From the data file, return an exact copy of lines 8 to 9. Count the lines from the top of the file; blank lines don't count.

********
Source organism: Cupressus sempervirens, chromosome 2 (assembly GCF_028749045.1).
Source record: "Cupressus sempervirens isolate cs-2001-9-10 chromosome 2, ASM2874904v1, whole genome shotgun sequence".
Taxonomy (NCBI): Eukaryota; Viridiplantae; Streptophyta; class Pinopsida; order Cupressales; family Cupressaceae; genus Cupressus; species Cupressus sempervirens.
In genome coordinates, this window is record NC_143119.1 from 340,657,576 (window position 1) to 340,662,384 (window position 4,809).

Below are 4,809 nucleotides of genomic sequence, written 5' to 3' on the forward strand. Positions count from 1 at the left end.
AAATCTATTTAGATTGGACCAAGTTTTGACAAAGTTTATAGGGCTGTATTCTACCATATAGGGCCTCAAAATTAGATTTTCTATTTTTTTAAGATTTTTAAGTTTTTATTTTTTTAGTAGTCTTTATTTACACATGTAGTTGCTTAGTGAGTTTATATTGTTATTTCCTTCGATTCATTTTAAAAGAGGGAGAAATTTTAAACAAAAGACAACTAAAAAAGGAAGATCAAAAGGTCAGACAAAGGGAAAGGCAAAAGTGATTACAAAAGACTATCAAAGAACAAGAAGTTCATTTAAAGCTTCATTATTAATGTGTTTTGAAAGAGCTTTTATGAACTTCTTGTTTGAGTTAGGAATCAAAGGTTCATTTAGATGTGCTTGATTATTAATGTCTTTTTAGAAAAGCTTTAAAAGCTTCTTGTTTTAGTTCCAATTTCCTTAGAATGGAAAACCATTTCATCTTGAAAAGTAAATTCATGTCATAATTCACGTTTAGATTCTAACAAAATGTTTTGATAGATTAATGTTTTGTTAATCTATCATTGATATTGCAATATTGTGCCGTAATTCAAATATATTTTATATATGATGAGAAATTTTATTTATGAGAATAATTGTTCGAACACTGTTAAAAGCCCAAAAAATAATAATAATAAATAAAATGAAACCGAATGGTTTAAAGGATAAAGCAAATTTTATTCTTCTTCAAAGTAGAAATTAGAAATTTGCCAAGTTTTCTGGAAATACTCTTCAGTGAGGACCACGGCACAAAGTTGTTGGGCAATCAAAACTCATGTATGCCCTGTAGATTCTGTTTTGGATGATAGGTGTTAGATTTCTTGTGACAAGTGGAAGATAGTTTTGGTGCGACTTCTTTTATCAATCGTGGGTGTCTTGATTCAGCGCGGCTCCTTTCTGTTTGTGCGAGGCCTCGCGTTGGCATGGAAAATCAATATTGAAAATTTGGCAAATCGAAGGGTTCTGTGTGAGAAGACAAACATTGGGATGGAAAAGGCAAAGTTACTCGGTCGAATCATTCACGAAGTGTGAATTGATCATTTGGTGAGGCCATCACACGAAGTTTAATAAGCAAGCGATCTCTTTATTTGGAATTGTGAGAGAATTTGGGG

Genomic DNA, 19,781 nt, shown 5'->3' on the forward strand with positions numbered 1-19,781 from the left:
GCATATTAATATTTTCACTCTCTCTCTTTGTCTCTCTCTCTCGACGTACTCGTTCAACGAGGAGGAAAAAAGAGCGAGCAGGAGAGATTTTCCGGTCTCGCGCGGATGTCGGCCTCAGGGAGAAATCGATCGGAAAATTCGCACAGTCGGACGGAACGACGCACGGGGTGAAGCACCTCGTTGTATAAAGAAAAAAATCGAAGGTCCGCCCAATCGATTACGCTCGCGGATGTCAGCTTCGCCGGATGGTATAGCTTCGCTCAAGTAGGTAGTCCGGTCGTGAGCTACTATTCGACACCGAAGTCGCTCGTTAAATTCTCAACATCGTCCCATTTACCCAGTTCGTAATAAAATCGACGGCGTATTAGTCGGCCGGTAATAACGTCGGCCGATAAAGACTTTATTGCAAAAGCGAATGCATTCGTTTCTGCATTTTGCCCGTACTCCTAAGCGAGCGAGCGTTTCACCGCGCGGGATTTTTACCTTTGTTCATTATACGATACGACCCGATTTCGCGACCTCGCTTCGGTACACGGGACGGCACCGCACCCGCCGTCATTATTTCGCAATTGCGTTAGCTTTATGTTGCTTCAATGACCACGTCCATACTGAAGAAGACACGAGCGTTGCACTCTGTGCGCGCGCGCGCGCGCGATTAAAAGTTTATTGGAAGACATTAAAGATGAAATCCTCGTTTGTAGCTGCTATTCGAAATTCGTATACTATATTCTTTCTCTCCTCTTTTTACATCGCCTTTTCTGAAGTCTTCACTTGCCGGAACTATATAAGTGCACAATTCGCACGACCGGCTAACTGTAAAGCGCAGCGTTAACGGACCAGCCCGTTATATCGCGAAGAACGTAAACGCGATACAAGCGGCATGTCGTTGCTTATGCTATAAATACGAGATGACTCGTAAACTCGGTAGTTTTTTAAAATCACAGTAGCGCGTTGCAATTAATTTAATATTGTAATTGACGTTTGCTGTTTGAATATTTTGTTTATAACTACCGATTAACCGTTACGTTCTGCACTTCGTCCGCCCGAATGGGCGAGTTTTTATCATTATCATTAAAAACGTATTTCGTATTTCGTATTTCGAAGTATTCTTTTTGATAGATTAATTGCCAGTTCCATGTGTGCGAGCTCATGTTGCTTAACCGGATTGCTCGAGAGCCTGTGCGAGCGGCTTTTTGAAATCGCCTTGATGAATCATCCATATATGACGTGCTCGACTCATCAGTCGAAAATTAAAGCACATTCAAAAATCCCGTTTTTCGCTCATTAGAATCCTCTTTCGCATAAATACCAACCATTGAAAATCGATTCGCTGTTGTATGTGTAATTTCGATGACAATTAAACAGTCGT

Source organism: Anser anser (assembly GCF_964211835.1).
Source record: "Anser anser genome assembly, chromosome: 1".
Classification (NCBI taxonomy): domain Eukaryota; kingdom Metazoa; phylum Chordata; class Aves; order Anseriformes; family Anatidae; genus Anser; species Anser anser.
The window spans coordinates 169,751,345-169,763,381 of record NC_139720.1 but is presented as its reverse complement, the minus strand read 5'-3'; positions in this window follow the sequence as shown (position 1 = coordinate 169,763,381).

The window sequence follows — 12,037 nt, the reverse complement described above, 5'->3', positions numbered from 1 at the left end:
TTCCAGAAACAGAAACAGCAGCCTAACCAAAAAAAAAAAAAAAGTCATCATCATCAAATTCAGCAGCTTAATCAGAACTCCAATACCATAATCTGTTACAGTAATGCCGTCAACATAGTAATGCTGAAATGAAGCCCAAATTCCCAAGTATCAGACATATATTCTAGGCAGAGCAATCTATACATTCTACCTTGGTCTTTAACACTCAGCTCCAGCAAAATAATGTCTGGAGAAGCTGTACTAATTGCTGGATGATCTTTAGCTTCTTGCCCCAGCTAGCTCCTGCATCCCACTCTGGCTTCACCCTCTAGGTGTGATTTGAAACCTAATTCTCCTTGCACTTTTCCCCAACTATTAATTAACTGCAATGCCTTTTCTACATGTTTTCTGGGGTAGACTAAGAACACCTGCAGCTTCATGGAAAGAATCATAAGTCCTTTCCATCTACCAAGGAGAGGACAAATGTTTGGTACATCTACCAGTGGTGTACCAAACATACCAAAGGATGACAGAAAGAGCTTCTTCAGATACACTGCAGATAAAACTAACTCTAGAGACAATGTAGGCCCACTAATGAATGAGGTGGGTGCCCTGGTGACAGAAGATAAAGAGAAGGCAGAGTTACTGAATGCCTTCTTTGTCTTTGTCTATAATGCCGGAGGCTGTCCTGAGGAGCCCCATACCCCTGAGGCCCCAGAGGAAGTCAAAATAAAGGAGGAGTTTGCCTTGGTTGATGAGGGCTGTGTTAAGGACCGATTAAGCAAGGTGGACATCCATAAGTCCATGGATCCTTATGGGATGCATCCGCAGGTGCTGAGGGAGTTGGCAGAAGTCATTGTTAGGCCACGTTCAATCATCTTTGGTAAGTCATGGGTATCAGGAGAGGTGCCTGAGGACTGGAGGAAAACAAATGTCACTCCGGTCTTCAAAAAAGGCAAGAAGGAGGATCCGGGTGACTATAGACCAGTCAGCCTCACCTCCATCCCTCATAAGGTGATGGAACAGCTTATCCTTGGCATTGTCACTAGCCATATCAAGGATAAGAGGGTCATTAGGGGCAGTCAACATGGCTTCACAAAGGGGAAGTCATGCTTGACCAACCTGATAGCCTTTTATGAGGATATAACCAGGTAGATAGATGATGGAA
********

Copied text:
GCATATTAATATTTTCACTCTCTCTCTTTGTCTCTCTCTCTCGACGTACTCGTTCAACGAGGAGGAAAAAAGAGCGAGCAGGAGAGATTTTCCGGTCTCGCGCGGATGTCGGCCTCAGGGAGAAATCGATCGGAAAATTCGCACAGTCGGACGGAACGACGCACGGGGTGAAGCACCTCGTTGTATAAAGAAAAAAATCGAAGGTCCGCCCAATCGATTACGCTCGCGGATGTCAGCTTCGCCGGATGGTATAGCTTCGCTCAAGTAGGTAGTCCGGTCGTGAGCTACTATTCGACACCGAAGTCGCTCGTTAAATTCTCAACATCGTCCCATTTACCCAGTTCGTAATAAAATCGACGGCGTATTAGTCGGCCGGTAATAACGTCGGCCGATAAAGACTTTATTGCAAAAGCGAATGCATTCGTTTCTGCATTTTGCCCGTACTCCTAAGCGAGCGAGCGTTTCACCGCGCGGGATTTTTACCTTTGTTCATTATACGATACGACCCGATTTCGCGACCTCGCTTCGGTACACGGGACGGCACCGCACCCGCCGTCATTATTTCGCAATTGCGTTAGCTTTATGTTGCTTCAATGACCACGTCCATACTGAAGAAGACACGAGCGTTGCACTCTGTGCGCGCGCGCGCGCGCGATTAAAAGTTTATTGGAAGACATTAAAGATGAAATCCTCGTTTGTAGCTGCTATTCGAAATTCGTATACTATATTCTTTCTCTCCTCTTTTTACATCGCCTTTTCTGAAGTCTTCACTTGCCGGAACTATATAAGTGCACAATTCGCACGACCGGCTAACTGTAAAGCGCAGCGTTAACGGACCAGCCCGTTATATCGCGAAGAACGTAAACGCGATACAAGCGGCATGTCGTTGCTTATGCTATAAATACGAGATGACTCGTAAACTCGGTAGTTTTTTAAAATCACAGTAGCGCGTTGCAATTAATTTAATATTGTAATTGACGTTTGCTGTTTGAATATTTTGTTTATAACTACCGATTAACCGTTACGTTCTGCACTTCGTCCGCCCGAATGGGCGAGTTTTTATCATTATCATTAAAAACGTATTTCGTATTTCGTATTTCGAAGTATTCTTTTTGATAGATTAATTGCCAGTTCCATGTGTGCGAGCTCATGTTGCTTAACCGGATTGCTCGAGAGCCTGTGCGAGCGGCTTTTTGAAATCGCCTTGATGAATCATCCATATATGACGTGCTCGACTCATCAGTCGAAAATTAAAGCACATTCAAAAATCCCGTTTTTCGCTCATTAGAATCCTCTTTCGCATAAATACCAACCATTGAAAATCGATTCGCTGTTGTATGTGTAATTTCGATGACAATTAAACAGTCGT

Source organism: Anser anser (assembly GCF_964211835.1).